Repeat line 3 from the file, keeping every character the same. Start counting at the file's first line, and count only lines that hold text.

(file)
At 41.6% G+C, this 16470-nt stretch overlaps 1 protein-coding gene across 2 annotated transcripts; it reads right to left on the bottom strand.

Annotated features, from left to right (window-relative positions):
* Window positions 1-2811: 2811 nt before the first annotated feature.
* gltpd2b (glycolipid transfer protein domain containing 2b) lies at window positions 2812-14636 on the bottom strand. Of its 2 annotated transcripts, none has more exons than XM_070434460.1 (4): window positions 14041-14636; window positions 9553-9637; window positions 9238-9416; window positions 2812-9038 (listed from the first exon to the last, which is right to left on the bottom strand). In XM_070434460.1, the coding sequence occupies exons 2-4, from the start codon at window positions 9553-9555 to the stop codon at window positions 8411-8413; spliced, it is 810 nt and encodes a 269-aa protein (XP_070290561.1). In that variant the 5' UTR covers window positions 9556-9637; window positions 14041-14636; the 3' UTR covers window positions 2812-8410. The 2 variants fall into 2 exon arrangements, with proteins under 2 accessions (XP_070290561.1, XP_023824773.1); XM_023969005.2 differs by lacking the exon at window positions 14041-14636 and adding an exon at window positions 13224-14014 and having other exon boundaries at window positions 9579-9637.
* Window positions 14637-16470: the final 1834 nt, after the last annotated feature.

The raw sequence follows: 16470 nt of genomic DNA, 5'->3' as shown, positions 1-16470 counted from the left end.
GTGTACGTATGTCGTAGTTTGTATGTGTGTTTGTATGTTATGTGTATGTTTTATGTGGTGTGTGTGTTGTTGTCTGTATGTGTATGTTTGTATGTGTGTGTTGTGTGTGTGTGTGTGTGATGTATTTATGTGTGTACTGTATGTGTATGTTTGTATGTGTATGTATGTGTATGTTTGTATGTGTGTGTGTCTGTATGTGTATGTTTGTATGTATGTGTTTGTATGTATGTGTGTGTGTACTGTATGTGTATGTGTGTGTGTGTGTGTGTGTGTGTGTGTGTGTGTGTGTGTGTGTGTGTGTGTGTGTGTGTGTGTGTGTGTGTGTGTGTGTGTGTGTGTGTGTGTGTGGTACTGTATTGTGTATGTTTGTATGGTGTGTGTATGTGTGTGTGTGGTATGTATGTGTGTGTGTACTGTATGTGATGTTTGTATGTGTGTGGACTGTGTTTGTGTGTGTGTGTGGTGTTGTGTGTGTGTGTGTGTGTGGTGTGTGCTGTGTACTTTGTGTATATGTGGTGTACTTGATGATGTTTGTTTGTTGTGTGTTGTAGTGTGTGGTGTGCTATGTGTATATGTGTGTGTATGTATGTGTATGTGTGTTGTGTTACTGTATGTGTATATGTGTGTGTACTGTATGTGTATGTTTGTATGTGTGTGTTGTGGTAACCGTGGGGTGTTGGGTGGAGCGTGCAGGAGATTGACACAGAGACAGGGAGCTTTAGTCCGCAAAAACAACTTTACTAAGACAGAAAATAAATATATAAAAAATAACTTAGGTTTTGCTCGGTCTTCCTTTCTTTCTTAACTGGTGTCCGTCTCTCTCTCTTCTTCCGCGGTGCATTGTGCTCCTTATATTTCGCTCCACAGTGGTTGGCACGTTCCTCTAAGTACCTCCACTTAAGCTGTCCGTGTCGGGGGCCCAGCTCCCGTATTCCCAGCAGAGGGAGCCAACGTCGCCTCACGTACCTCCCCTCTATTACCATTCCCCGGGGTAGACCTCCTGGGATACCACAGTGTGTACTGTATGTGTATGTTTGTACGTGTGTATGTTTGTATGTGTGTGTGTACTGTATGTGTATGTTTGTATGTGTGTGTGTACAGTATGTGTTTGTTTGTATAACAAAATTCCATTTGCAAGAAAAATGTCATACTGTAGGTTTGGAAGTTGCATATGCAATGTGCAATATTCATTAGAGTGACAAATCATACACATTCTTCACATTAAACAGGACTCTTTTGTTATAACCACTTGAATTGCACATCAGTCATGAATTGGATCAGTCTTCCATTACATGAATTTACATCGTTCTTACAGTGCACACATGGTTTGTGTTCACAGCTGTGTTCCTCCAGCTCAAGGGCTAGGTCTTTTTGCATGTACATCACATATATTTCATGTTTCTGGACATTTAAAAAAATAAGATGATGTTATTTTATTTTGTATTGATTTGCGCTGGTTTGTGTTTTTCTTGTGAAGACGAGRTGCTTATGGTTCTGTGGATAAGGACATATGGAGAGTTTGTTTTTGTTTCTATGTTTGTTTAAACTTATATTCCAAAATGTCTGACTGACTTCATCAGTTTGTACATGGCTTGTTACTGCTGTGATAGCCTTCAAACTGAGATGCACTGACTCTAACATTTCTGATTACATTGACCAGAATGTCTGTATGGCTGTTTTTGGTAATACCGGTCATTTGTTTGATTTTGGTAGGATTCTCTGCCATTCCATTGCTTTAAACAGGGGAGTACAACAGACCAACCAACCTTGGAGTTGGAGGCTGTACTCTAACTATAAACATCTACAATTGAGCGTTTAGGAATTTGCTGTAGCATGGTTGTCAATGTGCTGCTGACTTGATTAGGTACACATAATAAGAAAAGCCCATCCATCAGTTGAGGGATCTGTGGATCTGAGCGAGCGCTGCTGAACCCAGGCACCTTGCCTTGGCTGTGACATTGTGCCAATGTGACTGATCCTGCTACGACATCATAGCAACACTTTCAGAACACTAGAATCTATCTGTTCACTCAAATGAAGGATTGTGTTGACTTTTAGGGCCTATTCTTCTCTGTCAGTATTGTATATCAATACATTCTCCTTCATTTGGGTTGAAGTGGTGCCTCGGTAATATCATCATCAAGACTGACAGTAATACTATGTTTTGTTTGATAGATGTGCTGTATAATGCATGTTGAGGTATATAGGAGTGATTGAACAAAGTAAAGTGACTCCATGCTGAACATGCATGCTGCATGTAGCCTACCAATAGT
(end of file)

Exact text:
* Window positions 1-2811: 2811 nt before the first annotated feature.